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There is no doubt that terrorist attacks can be listed among the most urgent problems of modern society. Unfortunately, it still happens that unexpected attacks aimed at demonstrating the power of unlawful organizations that are often based on radical religious principles act as a method of helping terrorists to retaliate against the government and terrify the entire country to death (Head, 2015). Considering that members of criminal groups are often willing to use weapons due to the conflicts and struggle for power existing in their world, the lives of people who have no connection to this sphere sometimes act as coins to exchange.
When it comes to terrorism and the particular actions that can be taken by the government in order to prevent future terrorist attacks, it is extremely important to discuss the question touching upon the limitations that exist for the US government law enforcement personnel in cases when citizens of the United States become victims of terrorist attacks when they are in other countries. Personally, I believe that it would be great to broaden the mandate of the US government law enforcement personnel in order to enable them to arrest those terrorists committing crimes against Americans in other countries.
Even though numerous countries try to do their best to improve their legal systems, it is widely accepted that crime deterrence has always been accompanied by numerous limitations that can interfere with the efforts of the government aimed at reducing crime rates and making it more difficult for criminals to act and collaborate (Worrall, 2015). To me, it seems that allowing law enforcement personnel to arrest criminals (especially those who organize terrorist attacks) would be an important measure because any country should be given the right to protect its citizens in different parts of the world.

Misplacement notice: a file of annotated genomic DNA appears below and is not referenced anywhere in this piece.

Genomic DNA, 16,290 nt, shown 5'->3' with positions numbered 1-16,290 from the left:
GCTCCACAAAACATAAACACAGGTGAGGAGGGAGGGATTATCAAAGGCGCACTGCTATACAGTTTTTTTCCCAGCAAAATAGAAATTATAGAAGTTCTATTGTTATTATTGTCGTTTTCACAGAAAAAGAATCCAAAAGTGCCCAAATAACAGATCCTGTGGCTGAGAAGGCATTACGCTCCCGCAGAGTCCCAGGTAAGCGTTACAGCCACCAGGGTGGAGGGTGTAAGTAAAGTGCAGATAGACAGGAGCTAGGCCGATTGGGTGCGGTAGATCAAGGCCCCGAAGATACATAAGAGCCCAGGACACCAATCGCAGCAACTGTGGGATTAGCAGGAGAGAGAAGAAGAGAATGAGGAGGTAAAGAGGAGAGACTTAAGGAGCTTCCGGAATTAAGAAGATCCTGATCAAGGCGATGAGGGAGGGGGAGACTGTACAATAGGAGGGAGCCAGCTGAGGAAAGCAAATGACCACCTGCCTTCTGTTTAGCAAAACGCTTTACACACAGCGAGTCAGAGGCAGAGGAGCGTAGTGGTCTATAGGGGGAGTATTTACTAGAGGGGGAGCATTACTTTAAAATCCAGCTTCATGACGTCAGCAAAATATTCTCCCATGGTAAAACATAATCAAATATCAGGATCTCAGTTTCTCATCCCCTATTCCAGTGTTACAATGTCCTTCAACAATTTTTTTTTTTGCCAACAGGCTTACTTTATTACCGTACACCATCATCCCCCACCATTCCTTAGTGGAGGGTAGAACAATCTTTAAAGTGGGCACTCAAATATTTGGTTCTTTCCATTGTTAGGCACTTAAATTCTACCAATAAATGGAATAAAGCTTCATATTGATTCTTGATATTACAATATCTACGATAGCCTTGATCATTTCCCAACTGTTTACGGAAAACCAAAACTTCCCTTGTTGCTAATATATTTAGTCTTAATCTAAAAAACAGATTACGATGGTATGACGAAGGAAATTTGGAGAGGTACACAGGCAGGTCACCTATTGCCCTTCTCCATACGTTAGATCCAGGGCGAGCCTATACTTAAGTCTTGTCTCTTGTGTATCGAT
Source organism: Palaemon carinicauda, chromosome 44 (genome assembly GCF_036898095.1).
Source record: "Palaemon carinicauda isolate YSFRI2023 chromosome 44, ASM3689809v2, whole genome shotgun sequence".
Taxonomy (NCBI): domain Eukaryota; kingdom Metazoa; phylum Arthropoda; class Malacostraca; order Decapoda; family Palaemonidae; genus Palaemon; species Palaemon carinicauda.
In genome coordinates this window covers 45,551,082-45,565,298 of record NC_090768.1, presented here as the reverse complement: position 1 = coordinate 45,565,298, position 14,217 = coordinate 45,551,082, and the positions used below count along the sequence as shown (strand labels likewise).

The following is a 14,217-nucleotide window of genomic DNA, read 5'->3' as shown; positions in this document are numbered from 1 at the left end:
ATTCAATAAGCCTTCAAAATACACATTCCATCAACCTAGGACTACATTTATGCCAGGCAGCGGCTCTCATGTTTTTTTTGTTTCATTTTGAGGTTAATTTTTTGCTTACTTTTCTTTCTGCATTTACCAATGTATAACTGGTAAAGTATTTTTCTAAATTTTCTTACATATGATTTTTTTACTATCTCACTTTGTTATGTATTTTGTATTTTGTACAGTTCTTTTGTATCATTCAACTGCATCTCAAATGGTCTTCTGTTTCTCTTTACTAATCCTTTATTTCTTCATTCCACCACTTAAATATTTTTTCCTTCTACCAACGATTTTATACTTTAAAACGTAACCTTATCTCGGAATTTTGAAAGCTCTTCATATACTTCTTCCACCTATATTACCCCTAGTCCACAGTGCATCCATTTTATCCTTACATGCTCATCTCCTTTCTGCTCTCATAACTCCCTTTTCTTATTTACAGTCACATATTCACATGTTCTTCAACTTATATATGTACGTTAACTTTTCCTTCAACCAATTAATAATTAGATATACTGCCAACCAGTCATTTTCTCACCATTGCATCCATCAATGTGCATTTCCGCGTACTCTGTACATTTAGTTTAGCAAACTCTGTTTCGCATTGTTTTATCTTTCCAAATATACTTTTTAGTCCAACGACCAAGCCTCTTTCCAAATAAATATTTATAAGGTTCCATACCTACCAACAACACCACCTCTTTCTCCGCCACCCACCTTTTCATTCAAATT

At the same time, it is clear that expanding the range of powers of one particular country can cause controversial reactions of representatives of other countries; in fact, officials in other countries would also be likely to express their willingness to arrest people committing crimes against their citizens in any part of the world. In fact, certain researchers already think that the United States aims to get unique rights in this sphere (Frantz, 2017).
And if every country is allowed to do so, there would be a misbalance in the global legal system. Therefore, I suppose that these problems should be addressed by governments of countries where terrorist attacks occur and embassies (Babalola, 2014). Another important issue is related to the ability of law enforcement personnel in the United States to arrest those people who organize terrorist attacks or other crimes against Americans but stay in other countries.
This case is different from the previous one because it is a fact that crimes occur in the territory of the United States. Trying to address the problem, many countries sign extradition treaties, but sometimes, due to certain political controversies, it can be difficult for countries to collaborate in an effective manner (Sorensen, 2013). And when there is no extradition treaty signed by countries (like in the case of Russia), it becomes difficult to redress an injustice (Herrington, 2015).
In my personal opinion, all countries should be forced to deliver criminals organizing terrorist attacks and other illegal acts abroad in case if there is enough evidence proving their implication in a crime. At the same time, it can be supposed that permitting representatives of different countries to arrest criminals outside of their countries can result in unlawful actions and conflicts between security officials of different countries.
Babalola, A. (2014). Extradition under international law: Tool for the apprehension of fugitives. JL Pol’y & Globalization, 22(1), 25.
Frantz, E. (2017). “Borderers” and fugitives. Reviews in American History, 45(1), 65-72.
Head, I. (2015). Lost in translation. Quadrant, 59(7/8), 48.
Herrington, W. C. (2015). “Snowed in” in Russia: A historical analysis of American and Russian extradition and how to Snowden saga might Impact the future. Wash. UJL & Pol’y, 48(1), 321.
Sorensen, J. S. (2013). The interplay between the executive and judicial branches in extradition. Litigation, 40, 60.
Worrall, J. L. (2015). Crime control in America: What works? (The 3d edition). New York, NY: Pearson Higher Ed.